Practices and philosophies about beginning reading instruction vary, but research strongly supports an early emphasis on letter-sound correspondences especially for children at risk for reading failure (Anderson, Hiebert, Scott, & Wilkinson, 1985; Bond & Dykstra, 1967). Reading methods that include explicit, synthetic phonics instruction--isolated letter sounds and blending sounds into words--result in higher first-grade achievement in word recognition and spelling (Adams, 1990); and these effects spread in second grade to comprehension, reading rate, and vocabulary (Chall, 1967). Researchers have investigated individual aspects of phonics instruction-the format, language, and ordering of phonics activities (Carnine, 1976, 1981; Williams & Ackerman, 1971)-- and used these studies as a rationale for a theory of overall program design (Engelmann & Carnine, 1982).
One of the most dramatic demonstrations of the effects of a specific reading program occurred as part of the national evaluation of the federally sponsored Project Follow Through involving 20,000 disadvantaged children across the United States and 22 different models. One model, Direct Instruction (DI), employed Distar Reading (Engelmann & Bruner, 1988a). The Abt Associates report (Stebbins, St. Pierre, Proper, Anderson, & Cerva, 1977), in its analysis of Metropolitan Achievement Test (MAT) reading scores, concluded: "Only the children associated with the Direct Instruction Model appear to perform above the expectation determined by the progress of the non-Follow Through children"(p. 155).
Becket (1977) attributed the success of the DI model in Project Follow Through to the design features of Distar Reading, which "utilize(d) advanced programming strategies which are consistent with current behavior theory, but which go beyond current research on task analysis and stimulus control" (Becker & Carnine, 1980. p. 433). The design of DI programs is rounded on general case teaching, whereby children learn a small set of examples along with strategies for generalizing to a larger set.
One aim in the present study was to examine the contribution of program design to the efficacy of beginning reading programs used as early intervention for young children with learning disabilities. We reasoned that the effects of program design ought to be most apparent in studies employing students who are just beginning the reading process, particularly children who are predicted to fail without careful instruction; specifically, those children who may have documented learning disabilities, or who are among the wider category of children at risk for learning failure. These children have little prior instructional experience to confound the effects of program design.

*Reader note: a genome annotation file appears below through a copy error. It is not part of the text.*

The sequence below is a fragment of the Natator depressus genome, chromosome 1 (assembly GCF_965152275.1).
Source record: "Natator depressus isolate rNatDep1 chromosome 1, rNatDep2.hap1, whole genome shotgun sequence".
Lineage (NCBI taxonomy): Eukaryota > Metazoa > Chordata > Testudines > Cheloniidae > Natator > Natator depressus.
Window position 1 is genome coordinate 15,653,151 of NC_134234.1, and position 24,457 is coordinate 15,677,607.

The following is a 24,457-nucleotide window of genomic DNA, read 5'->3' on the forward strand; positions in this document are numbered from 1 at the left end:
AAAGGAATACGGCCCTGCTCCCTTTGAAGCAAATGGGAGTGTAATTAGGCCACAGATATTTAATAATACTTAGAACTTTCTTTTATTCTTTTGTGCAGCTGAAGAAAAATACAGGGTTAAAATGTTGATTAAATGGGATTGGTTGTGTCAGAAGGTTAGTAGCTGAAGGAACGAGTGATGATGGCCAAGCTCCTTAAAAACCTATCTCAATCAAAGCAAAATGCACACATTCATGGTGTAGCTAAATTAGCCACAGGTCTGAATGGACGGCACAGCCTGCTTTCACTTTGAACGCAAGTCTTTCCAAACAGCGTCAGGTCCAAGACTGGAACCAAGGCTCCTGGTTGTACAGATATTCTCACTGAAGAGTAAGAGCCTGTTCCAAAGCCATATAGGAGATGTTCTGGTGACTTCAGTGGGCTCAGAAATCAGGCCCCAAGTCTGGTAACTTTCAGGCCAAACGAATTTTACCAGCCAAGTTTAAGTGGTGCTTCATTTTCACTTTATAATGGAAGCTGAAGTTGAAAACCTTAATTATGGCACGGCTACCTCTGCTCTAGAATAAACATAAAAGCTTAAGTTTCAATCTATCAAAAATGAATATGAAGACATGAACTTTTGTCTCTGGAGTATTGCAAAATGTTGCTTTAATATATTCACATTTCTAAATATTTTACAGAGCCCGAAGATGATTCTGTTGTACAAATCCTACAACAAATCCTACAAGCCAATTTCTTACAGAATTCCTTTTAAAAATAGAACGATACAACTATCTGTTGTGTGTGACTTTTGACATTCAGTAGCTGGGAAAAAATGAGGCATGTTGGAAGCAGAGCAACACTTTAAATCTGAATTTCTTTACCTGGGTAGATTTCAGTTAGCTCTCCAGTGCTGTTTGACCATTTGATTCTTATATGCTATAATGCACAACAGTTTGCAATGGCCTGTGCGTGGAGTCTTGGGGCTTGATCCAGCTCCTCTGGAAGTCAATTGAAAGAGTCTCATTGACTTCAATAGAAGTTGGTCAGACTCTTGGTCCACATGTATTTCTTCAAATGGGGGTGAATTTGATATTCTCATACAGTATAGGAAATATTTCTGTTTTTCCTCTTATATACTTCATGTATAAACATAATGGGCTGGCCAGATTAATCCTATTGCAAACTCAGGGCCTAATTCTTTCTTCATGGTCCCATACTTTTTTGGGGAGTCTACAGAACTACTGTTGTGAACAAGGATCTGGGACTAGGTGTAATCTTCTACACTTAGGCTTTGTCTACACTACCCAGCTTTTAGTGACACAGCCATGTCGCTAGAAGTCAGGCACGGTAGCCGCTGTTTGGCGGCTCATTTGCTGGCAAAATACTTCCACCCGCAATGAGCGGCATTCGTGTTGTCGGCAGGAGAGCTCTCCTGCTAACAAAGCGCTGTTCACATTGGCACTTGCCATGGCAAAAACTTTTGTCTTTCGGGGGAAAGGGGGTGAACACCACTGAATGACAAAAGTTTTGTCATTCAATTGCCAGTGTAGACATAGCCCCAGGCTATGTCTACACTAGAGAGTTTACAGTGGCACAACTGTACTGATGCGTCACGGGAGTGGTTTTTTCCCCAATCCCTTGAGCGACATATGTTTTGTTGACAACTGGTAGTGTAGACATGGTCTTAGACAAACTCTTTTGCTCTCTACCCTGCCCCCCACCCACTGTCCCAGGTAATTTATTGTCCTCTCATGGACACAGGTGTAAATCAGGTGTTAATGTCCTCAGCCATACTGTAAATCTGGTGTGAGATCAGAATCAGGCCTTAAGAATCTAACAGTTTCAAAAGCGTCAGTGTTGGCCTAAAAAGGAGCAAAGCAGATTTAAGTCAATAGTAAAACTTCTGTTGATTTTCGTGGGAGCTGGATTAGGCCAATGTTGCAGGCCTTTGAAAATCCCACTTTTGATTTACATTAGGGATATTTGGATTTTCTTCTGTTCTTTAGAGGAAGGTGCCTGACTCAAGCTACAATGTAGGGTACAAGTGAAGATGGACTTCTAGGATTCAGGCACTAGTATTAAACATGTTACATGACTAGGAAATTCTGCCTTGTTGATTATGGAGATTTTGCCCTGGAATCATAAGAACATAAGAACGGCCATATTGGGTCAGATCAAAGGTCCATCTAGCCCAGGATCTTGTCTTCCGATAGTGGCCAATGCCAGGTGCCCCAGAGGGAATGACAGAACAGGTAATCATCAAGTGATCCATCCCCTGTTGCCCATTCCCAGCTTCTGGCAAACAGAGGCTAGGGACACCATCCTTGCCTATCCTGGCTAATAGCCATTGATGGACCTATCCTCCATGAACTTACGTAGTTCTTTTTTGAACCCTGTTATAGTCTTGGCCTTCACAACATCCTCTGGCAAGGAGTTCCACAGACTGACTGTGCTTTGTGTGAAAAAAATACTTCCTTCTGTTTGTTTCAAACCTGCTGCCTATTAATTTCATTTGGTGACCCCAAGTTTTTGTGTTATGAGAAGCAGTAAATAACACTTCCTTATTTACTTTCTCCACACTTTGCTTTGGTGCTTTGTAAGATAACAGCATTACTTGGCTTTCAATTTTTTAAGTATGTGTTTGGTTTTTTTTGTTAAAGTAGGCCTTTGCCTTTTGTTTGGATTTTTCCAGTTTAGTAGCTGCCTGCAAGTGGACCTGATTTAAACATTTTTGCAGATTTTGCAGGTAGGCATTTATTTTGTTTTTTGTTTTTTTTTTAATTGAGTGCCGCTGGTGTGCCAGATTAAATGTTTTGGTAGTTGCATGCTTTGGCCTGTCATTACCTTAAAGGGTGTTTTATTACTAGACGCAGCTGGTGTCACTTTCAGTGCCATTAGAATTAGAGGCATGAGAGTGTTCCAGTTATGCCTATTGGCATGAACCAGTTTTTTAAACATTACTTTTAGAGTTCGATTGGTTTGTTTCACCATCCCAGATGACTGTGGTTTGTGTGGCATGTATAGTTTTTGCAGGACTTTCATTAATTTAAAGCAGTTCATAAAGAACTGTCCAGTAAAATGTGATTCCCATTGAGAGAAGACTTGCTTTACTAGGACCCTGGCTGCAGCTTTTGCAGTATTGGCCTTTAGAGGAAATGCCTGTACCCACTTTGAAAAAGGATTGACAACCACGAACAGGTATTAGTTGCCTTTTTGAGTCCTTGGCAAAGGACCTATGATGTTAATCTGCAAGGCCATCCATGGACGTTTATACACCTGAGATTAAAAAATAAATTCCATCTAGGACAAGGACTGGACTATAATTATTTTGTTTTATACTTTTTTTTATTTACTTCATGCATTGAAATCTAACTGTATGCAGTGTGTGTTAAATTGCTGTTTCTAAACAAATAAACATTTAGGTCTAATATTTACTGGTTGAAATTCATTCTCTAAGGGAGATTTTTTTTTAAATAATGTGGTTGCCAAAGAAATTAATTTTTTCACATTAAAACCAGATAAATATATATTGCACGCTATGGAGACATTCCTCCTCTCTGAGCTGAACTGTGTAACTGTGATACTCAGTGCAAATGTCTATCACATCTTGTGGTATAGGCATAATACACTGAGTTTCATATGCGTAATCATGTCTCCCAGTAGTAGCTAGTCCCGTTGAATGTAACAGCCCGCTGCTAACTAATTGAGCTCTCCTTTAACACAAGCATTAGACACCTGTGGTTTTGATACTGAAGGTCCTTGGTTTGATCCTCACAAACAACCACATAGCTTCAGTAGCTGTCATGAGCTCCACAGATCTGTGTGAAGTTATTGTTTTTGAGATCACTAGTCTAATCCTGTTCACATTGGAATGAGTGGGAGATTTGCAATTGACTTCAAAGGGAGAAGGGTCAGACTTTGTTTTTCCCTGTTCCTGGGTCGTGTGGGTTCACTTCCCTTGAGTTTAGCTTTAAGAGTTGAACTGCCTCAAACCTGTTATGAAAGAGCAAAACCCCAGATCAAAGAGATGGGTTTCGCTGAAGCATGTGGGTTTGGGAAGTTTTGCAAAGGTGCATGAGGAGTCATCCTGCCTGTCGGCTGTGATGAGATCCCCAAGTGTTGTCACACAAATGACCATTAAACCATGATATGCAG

Both reading programs examined in our research used a synthetic phonics approach, but differed markedly in instructional design (Carnine, Silbert, & Kameenui, 1990). We included one program, DI's Reading Mastery 1, because it is based on an explicit theory of instruction (Engelmann & Camine, 1982) and because its predecessor, Distar, produced remarkably strong achievement effects with economically disadvantaged youngsters. Our second program was Addison Wesley's Superkids. Like Reading Mastery, this program introduces letter sounds in isolation, teaches sound blending, and selects reading vocabulary words that have regular decodable spellings. However, Superkids adopts an entirely different stance on certain other aspects of program design that Adams (1990) has referred to as "unresolved dimensions" of phonics instruction (e.g., the order of letter-sound introduction and use of letter names), and that Gersten and Carnine (1986) have identified as critical elements in effective instruction (e.g., explicit step-by-step strategies, student mastery, specified error corrections, and formative testing coupled with cumulative review). …